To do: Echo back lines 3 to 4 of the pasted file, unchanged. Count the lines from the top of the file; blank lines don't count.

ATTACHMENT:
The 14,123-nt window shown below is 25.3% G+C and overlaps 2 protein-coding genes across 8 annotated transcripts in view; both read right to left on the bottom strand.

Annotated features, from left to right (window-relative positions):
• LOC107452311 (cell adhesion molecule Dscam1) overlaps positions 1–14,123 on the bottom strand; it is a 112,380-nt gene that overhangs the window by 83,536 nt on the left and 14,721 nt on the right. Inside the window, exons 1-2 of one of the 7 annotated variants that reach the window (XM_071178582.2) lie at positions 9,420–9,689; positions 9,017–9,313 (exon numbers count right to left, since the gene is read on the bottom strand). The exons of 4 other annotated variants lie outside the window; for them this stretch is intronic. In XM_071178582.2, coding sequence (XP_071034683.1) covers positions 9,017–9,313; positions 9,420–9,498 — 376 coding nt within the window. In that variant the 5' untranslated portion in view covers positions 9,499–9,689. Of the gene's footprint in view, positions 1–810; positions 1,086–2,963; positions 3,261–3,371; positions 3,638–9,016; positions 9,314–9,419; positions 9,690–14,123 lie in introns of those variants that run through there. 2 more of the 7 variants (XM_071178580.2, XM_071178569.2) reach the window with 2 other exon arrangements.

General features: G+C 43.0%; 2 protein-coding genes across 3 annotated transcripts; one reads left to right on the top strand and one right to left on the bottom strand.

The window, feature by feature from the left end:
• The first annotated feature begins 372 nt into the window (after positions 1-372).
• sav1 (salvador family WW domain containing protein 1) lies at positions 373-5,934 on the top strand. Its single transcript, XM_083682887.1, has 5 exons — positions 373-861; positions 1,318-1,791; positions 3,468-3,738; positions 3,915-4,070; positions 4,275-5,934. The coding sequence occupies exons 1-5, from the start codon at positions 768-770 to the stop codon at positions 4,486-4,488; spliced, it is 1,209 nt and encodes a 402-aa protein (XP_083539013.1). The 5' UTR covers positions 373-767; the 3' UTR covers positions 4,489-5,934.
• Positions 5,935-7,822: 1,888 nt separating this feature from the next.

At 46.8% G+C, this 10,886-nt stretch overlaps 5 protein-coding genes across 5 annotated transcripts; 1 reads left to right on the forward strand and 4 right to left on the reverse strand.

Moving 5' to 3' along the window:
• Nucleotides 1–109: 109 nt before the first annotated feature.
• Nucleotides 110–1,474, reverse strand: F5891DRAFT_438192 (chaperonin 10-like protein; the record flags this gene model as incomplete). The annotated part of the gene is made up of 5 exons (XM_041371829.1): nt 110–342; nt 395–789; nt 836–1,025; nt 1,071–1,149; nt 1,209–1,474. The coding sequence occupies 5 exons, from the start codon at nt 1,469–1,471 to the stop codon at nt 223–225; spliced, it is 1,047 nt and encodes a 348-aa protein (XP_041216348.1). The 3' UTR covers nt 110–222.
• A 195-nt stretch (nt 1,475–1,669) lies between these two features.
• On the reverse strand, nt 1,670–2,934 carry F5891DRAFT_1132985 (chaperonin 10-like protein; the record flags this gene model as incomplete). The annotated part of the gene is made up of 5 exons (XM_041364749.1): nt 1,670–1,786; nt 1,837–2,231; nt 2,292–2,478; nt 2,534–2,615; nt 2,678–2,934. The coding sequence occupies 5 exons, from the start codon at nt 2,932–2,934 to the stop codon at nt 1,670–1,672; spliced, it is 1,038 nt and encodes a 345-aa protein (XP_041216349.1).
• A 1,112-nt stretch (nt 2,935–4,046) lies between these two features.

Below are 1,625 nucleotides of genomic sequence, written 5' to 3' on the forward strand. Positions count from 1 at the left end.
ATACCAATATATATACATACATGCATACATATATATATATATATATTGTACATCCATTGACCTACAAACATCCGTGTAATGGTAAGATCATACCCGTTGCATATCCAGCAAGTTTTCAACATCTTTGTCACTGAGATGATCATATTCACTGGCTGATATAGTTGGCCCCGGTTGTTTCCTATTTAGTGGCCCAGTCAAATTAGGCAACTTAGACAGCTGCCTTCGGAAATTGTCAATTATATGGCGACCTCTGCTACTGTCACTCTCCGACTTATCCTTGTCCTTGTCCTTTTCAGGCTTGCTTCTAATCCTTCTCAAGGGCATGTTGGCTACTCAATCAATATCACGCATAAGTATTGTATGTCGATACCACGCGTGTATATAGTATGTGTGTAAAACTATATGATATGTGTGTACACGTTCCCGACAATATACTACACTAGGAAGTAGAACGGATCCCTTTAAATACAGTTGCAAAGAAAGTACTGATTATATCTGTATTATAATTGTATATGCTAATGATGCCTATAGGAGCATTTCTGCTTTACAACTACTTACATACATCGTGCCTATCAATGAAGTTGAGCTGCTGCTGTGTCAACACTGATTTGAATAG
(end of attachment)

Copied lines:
• LOC107452311 (cell adhesion molecule Dscam1) overlaps positions 1–14,123 on the bottom strand; it is a 112,380-nt gene that overhangs the window by 83,536 nt on the left and 14,721 nt on the right. Inside the window, exons 1-2 of one of the 7 annotated variants that reach the window (XM_071178582.2) lie at positions 9,420–9,689; positions 9,017–9,313 (exon numbers count right to left, since the gene is read on the bottom strand). The exons of 4 other annotated variants lie outside the window; for them this stretch is intronic. In XM_071178582.2, coding sequence (XP_071034683.1) covers positions 9,017–9,313; positions 9,420–9,498 — 376 coding nt within the window. In that variant the 5' untranslated portion in view covers positions 9,499–9,689. Of the gene's footprint in view, positions 1–810; positions 1,086–2,963; positions 3,261–3,371; positions 3,638–9,016; positions 9,314–9,419; positions 9,690–14,123 lie in introns of those variants that run through there. 2 more of the 7 variants (XM_071178580.2, XM_071178569.2) reach the window with 2 other exon arrangements.

General features: G+C 43.0%; 2 protein-coding genes across 3 annotated transcripts; one reads left to right on the top strand and one right to left on the bottom strand.